As the boreal returned to the north — the black spruce sending its spires up from bogs and its cousin, white spruce, bristling the drier slopes across the Arctic — the forest began to remake its world. The trees’ roots drew water up from the soil and into their needles, billowing out as vapor when their pores opened in the sun. This process, called transpiration, helps forests make their own rain. Transpiration contributes roughly half of annual rainfall in European forests, and helps drive the Amazon’s seasonal monsoons. Spruce are particularly good at it, releasing compounds that condense water molecules — essentially seeding raindrops. Collectively, these exhalations also make the boreal the greatest planetary source of oxygen. 

Fishing boats hug the forested shores of the Kenai Peninsula, Alaska. Prisma Bildagentur / Universal Images Group / Getty Images

Some, in fact, suggest the boreal may serve as a giant bellows, pumping the planet’s air circulation. Anastassia Makarieva, a Russian physicist, theorizes that as trees grow clouds, they change atmospheric pressures, encouraging air circulation and propelling wind patterns. In many places, forests can create “flying rivers” that carry coastal moisture inland for thousands of miles. In fact, the boreal regions of Scandinavia and Russia provide China with more than 80 percent of its water.

Yet as the forest falters, these prodigal cycles are dwindling. When trees die, the loss of their transpiration can spark hotter and drier conditions; recent models predict that deforestation will reduce rainfall in some regions by almost a third. Hot, dry summers are killing spruce that shrug off polar winters but can’t cope with drought. Higher temperatures have also catalyzed once-rare lightning strikes across Alaska, kindling unprecedented wildfires. Every year since 2000, 50 percent more of the Arctic has burned than in any decade of the previous century. In satellite images, you can now see flecks of smoldering fires that seethe through the frigid winters — “zombie” fires biding through the cold before flaring up again. 

The outsize grandeur of the boreal can still appear so wild, so endless, it’s hard for newcomers to recognize the loss. Each generation’s perception of normal is molded by the environment they encounter, masking the gradual fade, a diminishing world stripped of its former richness. Driving north to Alaska, my own first glimpse of the boreal forest was of blackened spruce skeletons from a highway that wound through the oil fields of Alberta. At a small roadside lake, pumpjacks worked through the night. Someone had taken a knife to a lone birch trunk: if i fell, would you hear me? The next morning, I ran over a yellow warbler — no time to step off the gas. It fluttered on the macadam in the rearview mirror as I pressed forward, the skinny spruce closing in along the road. 

“It’s changed so much,” says Jill Johnstone, a former professor of biology at the University of Saskatchewan, where she started the Northern Plant Ecology Lab. She explains that, in many ways, spruce is made to burn. Black spruce cones hold their seeds close until fire releases their long, thin wings. Flames will dance through the crowded stands, jumping between resinous canopies. Occasionally, the tops of whole trees will pop off like sparkling fireworks. The seared cones are left open to release seeds on the newly bare soil.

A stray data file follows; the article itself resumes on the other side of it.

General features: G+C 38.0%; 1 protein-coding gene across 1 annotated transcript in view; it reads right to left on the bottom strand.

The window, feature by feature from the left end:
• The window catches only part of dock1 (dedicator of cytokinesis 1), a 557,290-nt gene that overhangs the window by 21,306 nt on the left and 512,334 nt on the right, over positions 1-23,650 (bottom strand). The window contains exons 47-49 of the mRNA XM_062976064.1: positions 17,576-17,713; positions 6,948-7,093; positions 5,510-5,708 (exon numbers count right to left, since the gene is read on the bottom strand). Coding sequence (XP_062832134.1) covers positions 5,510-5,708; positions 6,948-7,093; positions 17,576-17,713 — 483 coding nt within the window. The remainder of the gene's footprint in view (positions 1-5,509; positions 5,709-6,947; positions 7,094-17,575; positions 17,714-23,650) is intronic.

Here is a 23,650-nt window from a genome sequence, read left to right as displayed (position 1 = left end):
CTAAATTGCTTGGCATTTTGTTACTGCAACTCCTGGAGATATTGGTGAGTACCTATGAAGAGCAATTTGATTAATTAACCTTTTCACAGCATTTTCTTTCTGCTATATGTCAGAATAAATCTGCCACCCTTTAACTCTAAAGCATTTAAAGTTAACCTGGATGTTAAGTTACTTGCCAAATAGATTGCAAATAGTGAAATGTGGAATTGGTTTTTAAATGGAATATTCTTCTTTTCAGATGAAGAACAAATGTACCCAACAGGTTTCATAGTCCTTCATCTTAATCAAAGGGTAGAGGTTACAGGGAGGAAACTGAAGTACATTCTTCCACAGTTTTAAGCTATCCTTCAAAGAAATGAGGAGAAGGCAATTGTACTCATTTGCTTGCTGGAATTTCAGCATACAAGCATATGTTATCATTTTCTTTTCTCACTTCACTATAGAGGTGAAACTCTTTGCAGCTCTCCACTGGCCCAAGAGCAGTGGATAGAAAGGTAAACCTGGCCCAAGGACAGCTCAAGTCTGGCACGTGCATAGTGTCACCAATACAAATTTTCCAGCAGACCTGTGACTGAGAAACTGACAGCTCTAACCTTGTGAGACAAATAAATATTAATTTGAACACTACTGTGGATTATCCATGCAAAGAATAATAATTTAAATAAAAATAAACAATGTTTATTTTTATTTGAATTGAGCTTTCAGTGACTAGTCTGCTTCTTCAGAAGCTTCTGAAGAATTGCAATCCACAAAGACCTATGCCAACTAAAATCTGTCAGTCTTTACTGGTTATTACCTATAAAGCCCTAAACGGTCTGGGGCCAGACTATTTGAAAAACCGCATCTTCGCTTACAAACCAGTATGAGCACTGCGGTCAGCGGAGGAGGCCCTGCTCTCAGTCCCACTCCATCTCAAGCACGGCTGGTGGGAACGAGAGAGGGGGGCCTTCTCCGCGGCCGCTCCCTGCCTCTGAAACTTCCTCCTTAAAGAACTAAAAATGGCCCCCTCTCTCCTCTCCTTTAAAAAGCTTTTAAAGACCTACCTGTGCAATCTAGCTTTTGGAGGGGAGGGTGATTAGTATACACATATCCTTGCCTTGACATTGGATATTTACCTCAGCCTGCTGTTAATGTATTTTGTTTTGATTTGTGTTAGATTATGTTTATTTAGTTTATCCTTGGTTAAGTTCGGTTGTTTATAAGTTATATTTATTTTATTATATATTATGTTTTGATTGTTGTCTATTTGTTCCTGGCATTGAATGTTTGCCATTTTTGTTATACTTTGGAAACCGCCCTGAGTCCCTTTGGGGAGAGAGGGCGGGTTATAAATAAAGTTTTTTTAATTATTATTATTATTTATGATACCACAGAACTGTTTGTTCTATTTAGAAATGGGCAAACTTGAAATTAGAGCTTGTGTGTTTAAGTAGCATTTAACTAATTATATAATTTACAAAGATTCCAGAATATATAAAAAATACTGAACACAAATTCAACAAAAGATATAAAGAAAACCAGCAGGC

But as more of the Arctic burns, and then burns again, wildfire is outpacing the trees’ ability to regrow. In the early 2000s, after what was then a record-breaking fire year, Johnstone established a network of research sites across the boreal. She found that fires were returning too quickly, while trees were too young to have produced cones. They were also burning hotter, scorching deep into the soil, depleting critical nutrients and searing into something like concrete. “Tree colonization is the key to maintaining the boreal forest,” she says, “and it’s really sensitive to disturbances, especially fire.” As a result, in many places, black spruce is failing, being replaced by aspen and birch. Meanwhile, these deciduous trees are themselves being attacked, plagued by a novel canker disease and an invasive insect called the leaf miner.

Over the next decades, parts of the boreal may transform away from forest altogether. In some places on the Kenai Peninsula, the woods are already morphing into grassland. In the 1990s, a devastating spruce beetle outbreak and wildfire felled almost a million acres of spruce. A grass called bluejoint colonized the burn, choking out the baby trees that managed to take root. This new savannah now provides springtime fuel for earlier fires, killing vulnerable saplings, and pushing the area even farther from forest. 

“I’ve been trying to understand which parts of the landscape can act as refugia in the face of these changes,” Johnstone says, as her feelings about her research have shifted from fascination to “a certain amount of genuine fear.” Widespread disruptions are now inevitable — meaning the people whose jobs are to maintain these ecosystems are facing the difficult choice of how much to intervene. 

After decades planting experimental plots, Johnstone has found that southern trees like lodgepole pine can thrive when planted in Interior Alaska, even though their range hasn’t yet naturally expanded that far north. “We have what we might call empty niches, or species that could be growing in northern environments that aren’t there now,” she says. “Most species do not fully occupy their climate envelope, particularly in the north.” In southeast Alaska, for example, warmer winters are killing yellow cedar trees, whose shallow roots require snowpack to insulate them; one study found more than 70 percent have already died. But snowfall on the Kenai, just north of the cedar’s natural range, is still more reliable. Should we plant the cedar in places it has never grown, to help it avoid extinction?

The glaciers of Kenai Peninsula, such as this one near Seward, Alaska, have experienced rapid melting in recent decades. A&J Fotos / Getty Images

Scientists are now experimenting with just this kind of assisted migration around the country, from selecting key genotypes most likely to handle changing conditions, to helping entire species move great distances. From California to the Yukon, field trials have planted interlopers to see how they’ll fare; within the lifespan of these saplings, the climate around them could warm by 4 degrees Celsius (7.2 degrees Fahrenheit).